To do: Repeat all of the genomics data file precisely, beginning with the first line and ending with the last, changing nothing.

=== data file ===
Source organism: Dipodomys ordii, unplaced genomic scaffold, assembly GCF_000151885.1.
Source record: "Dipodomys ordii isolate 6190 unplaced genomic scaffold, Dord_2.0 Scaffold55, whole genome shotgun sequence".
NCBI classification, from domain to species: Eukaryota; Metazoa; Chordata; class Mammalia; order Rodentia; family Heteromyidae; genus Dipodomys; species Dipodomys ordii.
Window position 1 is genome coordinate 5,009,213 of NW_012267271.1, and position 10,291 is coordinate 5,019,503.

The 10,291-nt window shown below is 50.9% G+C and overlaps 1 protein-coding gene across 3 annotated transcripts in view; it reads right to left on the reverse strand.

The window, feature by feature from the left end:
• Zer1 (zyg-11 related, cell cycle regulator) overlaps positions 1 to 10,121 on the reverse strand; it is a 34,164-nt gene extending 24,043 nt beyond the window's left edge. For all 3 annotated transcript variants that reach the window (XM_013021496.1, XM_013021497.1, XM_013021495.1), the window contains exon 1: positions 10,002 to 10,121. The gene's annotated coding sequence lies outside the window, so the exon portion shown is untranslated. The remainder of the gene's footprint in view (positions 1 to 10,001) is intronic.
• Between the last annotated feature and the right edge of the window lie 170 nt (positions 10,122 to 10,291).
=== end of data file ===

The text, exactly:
Source organism: Dipodomys ordii, unplaced genomic scaffold, assembly GCF_000151885.1.
Source record: "Dipodomys ordii isolate 6190 unplaced genomic scaffold, Dord_2.0 Scaffold55, whole genome shotgun sequence".
NCBI classification, from domain to species: Eukaryota; Metazoa; Chordata; class Mammalia; order Rodentia; family Heteromyidae; genus Dipodomys; species Dipodomys ordii.
Window position 1 is genome coordinate 5,009,213 of NW_012267271.1, and position 10,291 is coordinate 5,019,503.

The 10,291-nt window shown below is 50.9% G+C and overlaps 1 protein-coding gene across 3 annotated transcripts in view; it reads right to left on the reverse strand.

The window, feature by feature from the left end:
• Zer1 (zyg-11 related, cell cycle regulator) overlaps positions 1 to 10,121 on the reverse strand; it is a 34,164-nt gene extending 24,043 nt beyond the window's left edge. For all 3 annotated transcript variants that reach the window (XM_013021496.1, XM_013021497.1, XM_013021495.1), the window contains exon 1: positions 10,002 to 10,121. The gene's annotated coding sequence lies outside the window, so the exon portion shown is untranslated. The remainder of the gene's footprint in view (positions 1 to 10,001) is intronic.
• Between the last annotated feature and the right edge of the window lie 170 nt (positions 10,122 to 10,291).